What are you going to do? The Law says, "An eye for an eye, a tooth for a tooth." The Law entitles you to hit him back.

§  But Jesus says, "Don’t retaliate in kind. Rather, turn the other cheek, because I am not talking about common or average love. I’m talking about love that goes the limit. I’m talking about love that gives. I’m talking about love that loves so much that it will not retaliate when it is persecuted."

(2)       C. Then he tells a second story.

§  You have to understand a little bit about the Jewish wardrobe to understand this story. You see, the Jew who lived in Jerusalem had a standard wardrobe.

First of all, he had several tunics, or undergarments, made of a soft material that was pleasant to the skin. But usually, he had only one outer garment, his cloak. It was made out of heavy material & was a very important piece of clothing to him. Not only was it his coat, it was also his blanket at night. It kept him warm & protected him from the elements.

In fact, so vital to him was his cloak that there had been laws written that said that you can’t sue a man for his cloak. You can sue him for his tunic, because he has more of those. But you can’t take away his cloak because then he would be cold & unprotected. And we don’t treat people like that. So the law said that all he had to surrender was his tunic.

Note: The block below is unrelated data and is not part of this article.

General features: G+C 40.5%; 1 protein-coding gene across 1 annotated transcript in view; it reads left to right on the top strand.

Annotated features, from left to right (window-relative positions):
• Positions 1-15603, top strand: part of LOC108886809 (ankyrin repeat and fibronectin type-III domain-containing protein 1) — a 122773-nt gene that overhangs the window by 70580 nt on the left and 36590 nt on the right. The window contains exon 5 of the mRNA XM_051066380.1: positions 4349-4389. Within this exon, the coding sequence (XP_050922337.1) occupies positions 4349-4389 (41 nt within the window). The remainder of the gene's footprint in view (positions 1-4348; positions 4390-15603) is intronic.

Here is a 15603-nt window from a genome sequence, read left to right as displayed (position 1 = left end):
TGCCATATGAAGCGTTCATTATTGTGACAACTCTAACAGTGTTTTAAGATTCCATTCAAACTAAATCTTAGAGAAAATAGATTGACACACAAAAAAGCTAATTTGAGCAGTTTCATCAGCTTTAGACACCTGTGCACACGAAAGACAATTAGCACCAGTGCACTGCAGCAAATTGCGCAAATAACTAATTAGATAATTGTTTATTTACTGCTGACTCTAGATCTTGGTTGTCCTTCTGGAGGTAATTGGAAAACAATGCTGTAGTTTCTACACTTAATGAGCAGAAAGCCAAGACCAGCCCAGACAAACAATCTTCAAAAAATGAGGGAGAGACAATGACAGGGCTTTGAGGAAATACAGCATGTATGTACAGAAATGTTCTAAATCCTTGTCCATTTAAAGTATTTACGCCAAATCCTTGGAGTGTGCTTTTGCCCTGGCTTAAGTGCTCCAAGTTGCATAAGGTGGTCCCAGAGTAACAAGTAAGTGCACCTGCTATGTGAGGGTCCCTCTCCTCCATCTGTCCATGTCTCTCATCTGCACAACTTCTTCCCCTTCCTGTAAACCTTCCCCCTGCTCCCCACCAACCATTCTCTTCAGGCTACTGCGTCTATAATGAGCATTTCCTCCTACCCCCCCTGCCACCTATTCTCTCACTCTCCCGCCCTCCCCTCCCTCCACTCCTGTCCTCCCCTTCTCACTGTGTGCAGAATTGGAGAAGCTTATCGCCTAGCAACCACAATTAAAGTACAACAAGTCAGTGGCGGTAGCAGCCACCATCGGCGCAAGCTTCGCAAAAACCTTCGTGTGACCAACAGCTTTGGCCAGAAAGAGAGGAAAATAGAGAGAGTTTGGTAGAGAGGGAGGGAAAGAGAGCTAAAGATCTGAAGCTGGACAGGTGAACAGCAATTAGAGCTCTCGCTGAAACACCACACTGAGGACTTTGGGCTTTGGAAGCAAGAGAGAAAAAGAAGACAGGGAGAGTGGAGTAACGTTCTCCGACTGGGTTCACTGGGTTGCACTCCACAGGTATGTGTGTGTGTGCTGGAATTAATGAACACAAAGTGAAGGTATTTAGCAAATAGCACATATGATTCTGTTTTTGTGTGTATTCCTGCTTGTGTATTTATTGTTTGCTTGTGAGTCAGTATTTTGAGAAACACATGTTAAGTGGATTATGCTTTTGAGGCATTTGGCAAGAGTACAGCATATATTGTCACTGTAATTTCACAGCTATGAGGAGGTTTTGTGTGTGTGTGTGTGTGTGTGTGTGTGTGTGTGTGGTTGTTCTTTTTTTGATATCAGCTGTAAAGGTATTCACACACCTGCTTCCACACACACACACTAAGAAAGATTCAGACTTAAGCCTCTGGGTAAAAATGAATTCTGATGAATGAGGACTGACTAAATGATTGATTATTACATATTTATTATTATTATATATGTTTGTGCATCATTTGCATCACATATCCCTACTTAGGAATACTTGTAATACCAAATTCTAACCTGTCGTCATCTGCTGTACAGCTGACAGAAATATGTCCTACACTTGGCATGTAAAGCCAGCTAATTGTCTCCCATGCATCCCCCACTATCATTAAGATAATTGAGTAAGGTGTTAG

& Exodus 22:25-26

25  Jestliže se rozhodneš vzít do zástavy plášť svého bližního, do západu slunce mu jej vrátíš, 26  neboť jeho plášť, kterým si chrání tělo, je jeho jedinou přikrývkou. V čem by spal? Stane se, že bude ke mně úpět a já ho vyslyším, poněvadž jsem milostivý.

But Jesus said, "Let’s suppose that you have made a deal. But something goes wrong, & a payment comes due & you don’t have the money. So he hires a lawyer & sues you for your tunic. You go to him & say, "To show you that I am a man of integrity, to show you how concerned I am that I’m not able to meet my obligations, I’ll not only give you my tunic, I’ll give you my cloak, too. I’ll give it all."